Skip to main content
Unpublished Paper
Do School Spending Cuts Matter? Evidence from the Great Recession
  • C. Kirabo Jackson
  • Cora Wigger, Northwestern University
  • Heyu Xiong, Northwestern University
During the Great Recession, national public-school per-pupil spending fell by roughly seven percent. While increased public-school spending has been linked to improved student outcomes, the impact of large education funding cuts is not well understood. To examine this, first, we document that the drop in spending after the recession coincided with the end of decades-long national test score growth. Next, we show that this stalled educational progress was particularly pronounced in states that experienced larger recessionary budget cuts for plausibly exogenous reasons. To isolate budget cuts that were unrelated to (a) other ill-effects of the recession or (b) endogenous state policies, we use states' historical reliance on State taxes to fund public schools interacted with the timing of the recession as instruments for reductions in school spending. Cohorts exposed to these spending cuts had lower test scores and lower high-school completion rates. While the test score impacts were similar for poor and non-poor children, the high school completion impacts were largest for Hispanic students.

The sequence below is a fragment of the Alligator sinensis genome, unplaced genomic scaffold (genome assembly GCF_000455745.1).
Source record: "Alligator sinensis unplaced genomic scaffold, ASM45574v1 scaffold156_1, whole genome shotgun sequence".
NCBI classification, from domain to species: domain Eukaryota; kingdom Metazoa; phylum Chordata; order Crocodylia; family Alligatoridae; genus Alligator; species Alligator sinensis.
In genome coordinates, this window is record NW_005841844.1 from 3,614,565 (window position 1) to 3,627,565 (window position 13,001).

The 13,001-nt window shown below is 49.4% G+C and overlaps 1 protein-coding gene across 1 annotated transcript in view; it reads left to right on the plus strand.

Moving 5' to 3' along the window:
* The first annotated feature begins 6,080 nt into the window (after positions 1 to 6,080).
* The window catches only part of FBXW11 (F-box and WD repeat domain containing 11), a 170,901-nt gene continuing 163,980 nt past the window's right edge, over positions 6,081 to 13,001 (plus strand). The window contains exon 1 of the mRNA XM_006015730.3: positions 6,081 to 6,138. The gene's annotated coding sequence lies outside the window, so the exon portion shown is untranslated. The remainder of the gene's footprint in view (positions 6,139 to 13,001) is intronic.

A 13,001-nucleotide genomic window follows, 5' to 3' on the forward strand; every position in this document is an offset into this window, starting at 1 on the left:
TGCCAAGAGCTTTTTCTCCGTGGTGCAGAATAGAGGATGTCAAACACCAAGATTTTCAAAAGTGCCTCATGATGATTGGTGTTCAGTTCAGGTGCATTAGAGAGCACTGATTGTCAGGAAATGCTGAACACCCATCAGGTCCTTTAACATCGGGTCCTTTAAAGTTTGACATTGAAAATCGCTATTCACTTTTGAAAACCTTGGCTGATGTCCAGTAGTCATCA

• school spending,
  • Great Recession,
  • test scores
Publication Date
Citation Information
C. Kirabo Jackson, Cora Wigger and Heyu Xiong. "Do School Spending Cuts Matter? Evidence from the Great Recession" (2018)
Available at: